Tuesday, April 22, 2014

Top Three Turn-ons...When Reading (get your mind out of the gutter!)

By Joanna Volpe, @JoSVolpe

Part of the How They Do It Series

Join me in giving a big welcome to literary agent Joanna Volpe, who's here today to share a few of the things that get her excited about a submission. We hear the "don'ts" so often, it's nice to hear a few "dos."

Joanna is a literary agent and the president of New Leaf Literary & Media. She represents all brands of fiction, from picture books to adult. She has an affinity for stories that have a darker, grittier element to them, whether they be horror, drama or comedy. Her recent publications include Henny by Elizabeth Rose Stanton, The Sharpest Blade by Sandy Williams, Erased by Jennifer Rush, The Lost Planet by Rachel Searles, Between the Devil and the Deep Blue Sea by April Tucholke, The End Games by T. Michael Martin, Siege and Storm by Leigh Bardugo, I’ll Be Seeing You by Loretta Nyhan, and A Darkness Strange & Lovely by Susan Dennard. In addition to her recent books, Joanna has a project by client Veronica Roth just hit the silver screen this past March: Divergent (Summit/Lionsgate) starring Shailene Woodley, Theo James, Kate Winslet and Ashley Judd.

When Joanna is not reading (which is almost never), she can be found either cooking, playing video games, or hanging out with her husband and their chihuahua Tough Guy in their NYC apartment. You can listen to her random ramblings on twitter, facebook or instagram, and check out her latest deals on Publishers Marketplace.

Take it away Joanna...

As far as agent articles and blog posts go, I’m sure you’ve heard of a TON of things to NOT do when querying: "Don't address the query with 'To Whom It May Concern.'" Never use the phrases "Tolkienesque" or "Dan Brownian" to describe your work. Don’t open the story with a description of the weather. Avoid info-dumping descriptions or backstory. The list goes on. But I rarely see agents talk about the things that get them excited for a manuscript they’re reading. Well, I will give that a go right now.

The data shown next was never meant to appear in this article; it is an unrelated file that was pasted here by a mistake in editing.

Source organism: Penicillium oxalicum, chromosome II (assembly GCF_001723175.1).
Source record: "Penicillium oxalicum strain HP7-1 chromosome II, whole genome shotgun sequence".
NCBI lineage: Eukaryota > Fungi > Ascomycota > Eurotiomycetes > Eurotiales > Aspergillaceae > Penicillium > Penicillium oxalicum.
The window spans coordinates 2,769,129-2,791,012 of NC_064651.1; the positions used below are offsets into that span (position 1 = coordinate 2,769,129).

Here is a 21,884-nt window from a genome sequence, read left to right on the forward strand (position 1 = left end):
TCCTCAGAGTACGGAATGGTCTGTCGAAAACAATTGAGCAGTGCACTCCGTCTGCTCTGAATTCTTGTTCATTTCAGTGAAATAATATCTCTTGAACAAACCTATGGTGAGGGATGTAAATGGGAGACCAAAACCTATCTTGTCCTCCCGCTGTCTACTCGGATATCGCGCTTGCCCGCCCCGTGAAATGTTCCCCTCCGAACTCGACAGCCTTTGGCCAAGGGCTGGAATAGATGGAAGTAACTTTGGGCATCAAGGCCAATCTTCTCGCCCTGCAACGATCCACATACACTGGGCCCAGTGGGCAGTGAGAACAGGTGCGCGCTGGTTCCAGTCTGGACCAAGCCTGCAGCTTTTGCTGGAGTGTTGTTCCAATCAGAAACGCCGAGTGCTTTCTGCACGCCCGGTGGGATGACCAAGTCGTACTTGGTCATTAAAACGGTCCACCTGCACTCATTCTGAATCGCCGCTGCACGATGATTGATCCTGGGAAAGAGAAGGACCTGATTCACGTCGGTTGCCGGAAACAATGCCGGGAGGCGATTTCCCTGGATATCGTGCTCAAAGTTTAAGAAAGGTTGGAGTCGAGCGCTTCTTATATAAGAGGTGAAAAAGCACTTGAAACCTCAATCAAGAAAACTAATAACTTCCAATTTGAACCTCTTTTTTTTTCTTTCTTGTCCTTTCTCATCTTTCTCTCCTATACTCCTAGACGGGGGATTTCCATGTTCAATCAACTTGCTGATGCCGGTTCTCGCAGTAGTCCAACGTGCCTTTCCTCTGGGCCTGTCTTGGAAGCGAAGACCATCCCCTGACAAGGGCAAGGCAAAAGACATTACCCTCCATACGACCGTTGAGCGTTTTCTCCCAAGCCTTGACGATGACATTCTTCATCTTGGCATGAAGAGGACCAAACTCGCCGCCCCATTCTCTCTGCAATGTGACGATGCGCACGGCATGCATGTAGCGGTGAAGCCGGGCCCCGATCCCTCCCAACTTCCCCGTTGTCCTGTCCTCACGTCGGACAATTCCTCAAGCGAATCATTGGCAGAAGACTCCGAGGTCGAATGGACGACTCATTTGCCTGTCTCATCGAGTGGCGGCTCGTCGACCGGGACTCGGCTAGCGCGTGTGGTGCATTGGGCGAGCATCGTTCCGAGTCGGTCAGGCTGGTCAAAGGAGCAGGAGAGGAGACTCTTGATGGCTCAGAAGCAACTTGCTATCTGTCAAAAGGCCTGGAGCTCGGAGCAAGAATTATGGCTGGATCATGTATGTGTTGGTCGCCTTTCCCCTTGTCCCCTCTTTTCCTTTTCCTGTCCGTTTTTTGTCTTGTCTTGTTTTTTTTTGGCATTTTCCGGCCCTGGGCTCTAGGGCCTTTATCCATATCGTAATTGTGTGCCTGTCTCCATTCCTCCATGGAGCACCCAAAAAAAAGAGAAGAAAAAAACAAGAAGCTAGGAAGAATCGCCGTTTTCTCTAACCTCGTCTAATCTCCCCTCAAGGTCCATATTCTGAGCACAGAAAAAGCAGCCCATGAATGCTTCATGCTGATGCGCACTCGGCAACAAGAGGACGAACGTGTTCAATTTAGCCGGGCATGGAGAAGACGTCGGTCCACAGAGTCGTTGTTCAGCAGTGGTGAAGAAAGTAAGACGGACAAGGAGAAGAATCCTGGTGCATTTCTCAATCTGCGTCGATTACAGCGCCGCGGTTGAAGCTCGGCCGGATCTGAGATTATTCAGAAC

Please note: this business is subjective, and that’s a very good thing. So the things that get me excited might not get another agent as jazzed. Everyone has different reading tastes, and that’s what makes this industry so lovely. Variety, people!

So here goes:

Joanna Volpe’s Top Three Awesome Manuscript Indicators

1. A killer first line.

This one isn’t mandatory, of course. But when someone can have an amazing first line, I will definitely read on for the first 5 – 10 pages, as opposed to just the opening page. So if the story is off to a bumpy start (which would normally lead me to stop reading a page or two in), that killer first line buys you some time. Just a handful of my favorites are:

“You stop fearing the Devil when you’re holding his hand.” – Between the Devil and the Deep Blue Sea by April Tucholke

“The flood left, but the fever stayed.” – Chained by Lynne Kelly

“When I think of my wife, I always think of her head.” – Gone Girl by Gillian Flynn

“When Victoria Wright was twelve-years-old, she had precisely one friend.” – The Cavendish Home for Boys and Girls by Claire Legrand

“Almost everyone thought the man and the boy were father and son.” – Salem’s Lot by Stephen King

2. Juicy conflict.